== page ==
Get pumped for the returning title by checking out our interview with Charles who discusses the book’s iconic cast, its use of the entirety of Marvel history and how the series will mutate under his skilled direction.

Marvel.com: “Astonishing X-Men” is a title whose original run spanned from the mid-1990s to 2013. What was the most exciting part about being the person responsible for relaunching it?

Charles Soule: “Astonishing” is one of the fundamental “X”-titles for me, especially the Whedon/Cassaday run. It’s some of the best “X-Men” storytelling of all time. So, exciting, yes – also somewhat terrifying. But like any book I take on, I’ll do my best.

Marvel.com: Over the years, the series was written by a litany of big Marvel creative minds like Joss Whedon, Warren Ellis, Marjorie Liu and Greg Pak. How were you hoping to approach it differently than these writers did in the past? How did you pour your own heart and, forgive me, soul into the writing?

Charles Soule: I’d like to think that any story I do will be different from the other incredible talents who have worked under this banner in the past, just because I’m not them. This sort of “Murderer’s Row” legacy isn’t anything new to me, though – from my very first Marvel project (“Thunderbolts”) to Daredevil to pretty much everything I’ve done, I’ve been working on titles that have superstar creators in their past. You just put your head down and write your story and hope that it can stand next to the other books in the line.

Marvel.com: Going off that, can you talk a little bit about the artistic vision you had for the look and feel of the series?

Charles Soule: I mostly want it to feel epic. I’m trying to go as big as I can both for character moments and “page-feel,” if that’s a term I can coin. I remember when Mark Millar and Bryan Hitch were working in what was termed “widescreen” back on their “Ultimates” project. I’d say it’s something like that, but within every massive beat there’s a character moment (or ten) to back it up. Mostly, I wanted to anchor “Astonishing X-Men” in the real world, so-to-speak. Many times the big superhero stories take place away from population centers, especially mutant stories. I get it – a superhero slugfest with a bunch of civilians around complicates things immensely. I’ve done it myself many times. Setting your battle scene on a remote glacier solves a lot of storytelling problems. However, I think the X-Men are at their best story-wise when they’re not only fighting super-villains, but their activities are seen through the lens of the human world. So, we’ll get a lot of that here – a lot of the action takes place in the heart of London, with all the attendant repercussions. Good times all around.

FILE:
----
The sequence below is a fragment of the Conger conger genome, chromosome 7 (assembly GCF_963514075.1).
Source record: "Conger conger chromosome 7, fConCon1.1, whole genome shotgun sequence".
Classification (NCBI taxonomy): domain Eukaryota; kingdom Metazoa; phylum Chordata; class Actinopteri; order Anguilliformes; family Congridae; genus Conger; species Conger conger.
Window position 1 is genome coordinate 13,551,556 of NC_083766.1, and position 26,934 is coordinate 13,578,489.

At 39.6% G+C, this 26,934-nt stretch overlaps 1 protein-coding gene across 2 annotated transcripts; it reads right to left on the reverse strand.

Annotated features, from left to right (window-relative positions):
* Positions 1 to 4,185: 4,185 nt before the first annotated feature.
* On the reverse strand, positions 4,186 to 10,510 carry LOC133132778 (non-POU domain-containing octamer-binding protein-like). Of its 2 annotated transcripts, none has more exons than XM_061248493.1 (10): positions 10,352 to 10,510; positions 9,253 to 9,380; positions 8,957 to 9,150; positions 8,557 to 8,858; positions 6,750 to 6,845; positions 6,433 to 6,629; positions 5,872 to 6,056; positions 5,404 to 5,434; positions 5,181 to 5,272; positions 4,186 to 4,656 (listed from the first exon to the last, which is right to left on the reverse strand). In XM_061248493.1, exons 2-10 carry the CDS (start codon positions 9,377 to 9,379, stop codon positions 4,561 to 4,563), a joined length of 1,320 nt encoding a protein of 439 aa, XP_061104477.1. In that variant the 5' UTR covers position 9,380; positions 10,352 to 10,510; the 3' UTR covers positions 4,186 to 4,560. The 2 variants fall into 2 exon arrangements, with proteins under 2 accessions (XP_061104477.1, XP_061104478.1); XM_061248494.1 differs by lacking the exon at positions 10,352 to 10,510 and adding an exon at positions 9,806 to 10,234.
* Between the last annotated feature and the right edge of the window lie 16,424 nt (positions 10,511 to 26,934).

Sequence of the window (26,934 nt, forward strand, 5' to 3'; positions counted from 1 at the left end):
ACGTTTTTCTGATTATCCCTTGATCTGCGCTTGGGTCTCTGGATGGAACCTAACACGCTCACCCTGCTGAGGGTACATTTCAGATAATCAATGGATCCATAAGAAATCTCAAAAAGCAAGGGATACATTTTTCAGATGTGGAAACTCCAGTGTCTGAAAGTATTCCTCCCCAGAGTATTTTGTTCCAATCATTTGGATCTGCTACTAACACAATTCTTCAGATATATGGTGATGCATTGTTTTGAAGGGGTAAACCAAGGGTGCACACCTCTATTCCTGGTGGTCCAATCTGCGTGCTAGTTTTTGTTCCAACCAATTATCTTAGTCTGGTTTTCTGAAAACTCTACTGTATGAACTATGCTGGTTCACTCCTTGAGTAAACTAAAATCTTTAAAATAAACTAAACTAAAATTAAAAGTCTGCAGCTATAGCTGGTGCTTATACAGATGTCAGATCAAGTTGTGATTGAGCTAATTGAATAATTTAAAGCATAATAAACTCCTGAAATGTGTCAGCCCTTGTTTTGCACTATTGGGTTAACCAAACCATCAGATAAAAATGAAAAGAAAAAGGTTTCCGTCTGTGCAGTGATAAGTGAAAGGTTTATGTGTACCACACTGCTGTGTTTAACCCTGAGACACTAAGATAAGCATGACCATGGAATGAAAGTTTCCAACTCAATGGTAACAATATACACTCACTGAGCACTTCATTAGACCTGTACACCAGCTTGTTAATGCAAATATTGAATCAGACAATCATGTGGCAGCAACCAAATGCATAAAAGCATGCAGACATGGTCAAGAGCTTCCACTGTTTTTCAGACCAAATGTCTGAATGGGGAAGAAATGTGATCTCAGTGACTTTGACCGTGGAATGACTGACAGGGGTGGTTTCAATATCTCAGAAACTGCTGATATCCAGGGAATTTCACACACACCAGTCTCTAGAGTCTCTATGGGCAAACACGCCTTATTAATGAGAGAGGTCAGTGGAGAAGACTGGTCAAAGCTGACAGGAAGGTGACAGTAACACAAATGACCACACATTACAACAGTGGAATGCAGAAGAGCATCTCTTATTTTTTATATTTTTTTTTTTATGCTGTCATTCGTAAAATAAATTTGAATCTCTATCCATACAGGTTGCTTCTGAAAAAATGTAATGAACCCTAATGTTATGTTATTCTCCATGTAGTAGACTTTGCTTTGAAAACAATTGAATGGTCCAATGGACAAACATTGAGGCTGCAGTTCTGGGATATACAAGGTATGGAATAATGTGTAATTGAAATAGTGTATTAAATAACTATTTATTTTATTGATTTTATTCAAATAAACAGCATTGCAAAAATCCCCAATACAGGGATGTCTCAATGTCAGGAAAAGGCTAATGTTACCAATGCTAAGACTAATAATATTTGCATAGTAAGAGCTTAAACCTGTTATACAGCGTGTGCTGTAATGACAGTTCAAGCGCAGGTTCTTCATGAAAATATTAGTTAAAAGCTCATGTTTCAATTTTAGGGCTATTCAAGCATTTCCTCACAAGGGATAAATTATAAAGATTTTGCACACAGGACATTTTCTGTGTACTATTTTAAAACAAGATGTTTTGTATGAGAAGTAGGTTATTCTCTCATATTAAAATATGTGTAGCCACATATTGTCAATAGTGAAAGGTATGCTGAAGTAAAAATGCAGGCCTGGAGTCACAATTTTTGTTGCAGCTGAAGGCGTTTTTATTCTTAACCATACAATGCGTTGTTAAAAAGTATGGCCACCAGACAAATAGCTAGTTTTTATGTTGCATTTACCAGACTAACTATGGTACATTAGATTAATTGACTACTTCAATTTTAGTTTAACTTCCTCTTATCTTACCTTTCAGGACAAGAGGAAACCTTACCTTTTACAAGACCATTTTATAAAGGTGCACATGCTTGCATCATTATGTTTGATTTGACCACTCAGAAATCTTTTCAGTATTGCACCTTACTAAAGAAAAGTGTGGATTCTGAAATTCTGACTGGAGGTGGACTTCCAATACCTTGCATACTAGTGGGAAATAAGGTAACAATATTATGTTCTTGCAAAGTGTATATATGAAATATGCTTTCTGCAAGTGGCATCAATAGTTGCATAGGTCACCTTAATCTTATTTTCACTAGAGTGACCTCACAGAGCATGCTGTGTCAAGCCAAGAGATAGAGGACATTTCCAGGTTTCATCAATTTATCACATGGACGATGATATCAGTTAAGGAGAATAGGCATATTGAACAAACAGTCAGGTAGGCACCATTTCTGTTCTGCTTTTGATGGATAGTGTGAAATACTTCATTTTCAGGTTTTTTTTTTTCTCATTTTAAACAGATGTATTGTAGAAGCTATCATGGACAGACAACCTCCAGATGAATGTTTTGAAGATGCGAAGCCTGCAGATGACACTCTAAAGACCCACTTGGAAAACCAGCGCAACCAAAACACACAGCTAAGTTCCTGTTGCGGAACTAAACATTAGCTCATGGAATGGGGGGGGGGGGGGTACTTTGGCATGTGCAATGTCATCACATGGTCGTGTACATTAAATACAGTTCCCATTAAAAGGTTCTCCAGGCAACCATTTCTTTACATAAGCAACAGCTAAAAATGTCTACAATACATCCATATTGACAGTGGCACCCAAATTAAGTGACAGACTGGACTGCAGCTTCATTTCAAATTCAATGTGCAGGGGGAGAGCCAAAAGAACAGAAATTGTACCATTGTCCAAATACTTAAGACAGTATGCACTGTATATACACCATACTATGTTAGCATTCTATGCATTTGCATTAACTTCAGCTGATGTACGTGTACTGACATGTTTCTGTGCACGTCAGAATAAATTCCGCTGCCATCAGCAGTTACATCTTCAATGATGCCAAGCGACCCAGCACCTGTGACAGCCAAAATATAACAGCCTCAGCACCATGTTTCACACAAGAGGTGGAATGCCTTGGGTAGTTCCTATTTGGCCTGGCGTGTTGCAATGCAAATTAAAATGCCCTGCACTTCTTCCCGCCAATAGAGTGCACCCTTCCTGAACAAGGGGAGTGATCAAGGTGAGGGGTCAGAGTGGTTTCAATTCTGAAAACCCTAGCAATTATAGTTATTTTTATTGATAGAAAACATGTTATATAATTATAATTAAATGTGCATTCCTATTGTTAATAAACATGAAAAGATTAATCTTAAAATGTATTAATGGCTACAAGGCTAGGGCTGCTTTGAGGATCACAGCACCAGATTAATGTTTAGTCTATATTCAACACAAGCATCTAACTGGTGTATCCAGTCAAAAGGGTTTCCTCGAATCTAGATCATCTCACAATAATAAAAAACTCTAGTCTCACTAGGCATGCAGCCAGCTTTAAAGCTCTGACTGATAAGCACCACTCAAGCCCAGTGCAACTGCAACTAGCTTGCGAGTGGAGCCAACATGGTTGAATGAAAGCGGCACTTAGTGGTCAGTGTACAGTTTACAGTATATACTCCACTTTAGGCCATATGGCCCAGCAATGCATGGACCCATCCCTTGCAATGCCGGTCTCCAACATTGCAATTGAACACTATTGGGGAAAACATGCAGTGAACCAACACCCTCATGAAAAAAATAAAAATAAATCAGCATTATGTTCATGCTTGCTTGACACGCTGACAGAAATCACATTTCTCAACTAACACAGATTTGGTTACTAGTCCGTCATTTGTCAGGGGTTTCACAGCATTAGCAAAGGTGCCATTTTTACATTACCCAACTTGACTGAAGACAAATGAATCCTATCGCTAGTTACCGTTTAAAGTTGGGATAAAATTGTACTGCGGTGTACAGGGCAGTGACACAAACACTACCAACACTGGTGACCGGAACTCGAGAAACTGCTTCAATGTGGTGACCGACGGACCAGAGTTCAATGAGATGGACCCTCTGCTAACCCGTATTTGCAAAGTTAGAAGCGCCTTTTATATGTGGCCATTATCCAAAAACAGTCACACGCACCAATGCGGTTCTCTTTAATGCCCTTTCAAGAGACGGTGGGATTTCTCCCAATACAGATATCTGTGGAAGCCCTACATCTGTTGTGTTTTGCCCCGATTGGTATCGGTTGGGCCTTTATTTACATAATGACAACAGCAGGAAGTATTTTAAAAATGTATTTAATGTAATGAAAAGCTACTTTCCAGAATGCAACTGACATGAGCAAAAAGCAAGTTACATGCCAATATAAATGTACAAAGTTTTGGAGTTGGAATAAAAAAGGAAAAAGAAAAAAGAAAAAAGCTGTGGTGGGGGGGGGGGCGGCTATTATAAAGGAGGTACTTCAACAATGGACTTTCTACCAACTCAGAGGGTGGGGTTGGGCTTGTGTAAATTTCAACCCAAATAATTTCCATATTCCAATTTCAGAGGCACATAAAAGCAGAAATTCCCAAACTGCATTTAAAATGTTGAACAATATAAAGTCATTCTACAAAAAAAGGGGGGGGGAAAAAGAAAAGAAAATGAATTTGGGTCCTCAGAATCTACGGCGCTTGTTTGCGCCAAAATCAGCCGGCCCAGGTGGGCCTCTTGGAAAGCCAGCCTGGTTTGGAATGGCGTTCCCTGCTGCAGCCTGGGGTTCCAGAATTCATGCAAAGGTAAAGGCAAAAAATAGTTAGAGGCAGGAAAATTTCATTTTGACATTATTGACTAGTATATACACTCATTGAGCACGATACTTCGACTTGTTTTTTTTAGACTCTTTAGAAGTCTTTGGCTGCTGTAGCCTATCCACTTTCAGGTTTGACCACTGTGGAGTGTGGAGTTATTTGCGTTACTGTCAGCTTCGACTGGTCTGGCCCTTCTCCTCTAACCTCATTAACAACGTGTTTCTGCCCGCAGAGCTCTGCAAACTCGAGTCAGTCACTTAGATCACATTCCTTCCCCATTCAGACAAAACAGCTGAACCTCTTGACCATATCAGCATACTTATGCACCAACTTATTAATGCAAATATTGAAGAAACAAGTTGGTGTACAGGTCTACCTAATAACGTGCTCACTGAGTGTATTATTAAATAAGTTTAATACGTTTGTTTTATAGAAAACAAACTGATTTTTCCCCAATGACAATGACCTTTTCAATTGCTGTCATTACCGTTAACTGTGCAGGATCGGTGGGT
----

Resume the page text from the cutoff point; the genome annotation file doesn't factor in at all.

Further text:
Marvel.com: We know the series will feature a veritable Who’s Who of fan favorite X-Men (i.e. Old Man Logan, Archangel, Mystique, Rogue, Gambit, Psylocke and Fantomex), but what can you tell us about the villains being featured in the story?

Charles Soule: Not too much just yet… but we’ll get there! I want it to feel like a nice reveal, but the way the story is designed I can pull in bad guys from literally any era of Marvel history. The book is built like a bit of a puzzle box, with multiple layers of reveals. Part of the fun of certain “X”-stories is speculating about what’s really going on, and this is definitely one of those.

Marvel.com: Now onto the heroes. What was the decision process behind choosing these specific characters to make up this team other than being adored by fans and veterans of the original run?

Charles Soule: It’s a mix of characters who I really wanted to write and characters who hadn’t been seen in a bit, or both! I wanted a bunch of people I knew I could write well, but who also had lots of history with each other. All of these people have been “bad guys” at one point or another – checkered pasts all around. Many of them have dated each other, or have been in love triangles… it’s just a feast of drama, and the soap opera stuff is part of what makes the X-Men great. It’s fun to write all these folks, especially in a really focused story like I’m telling in Astonishing. The book has a specific point, story and end goal… which you’ll see soon enough!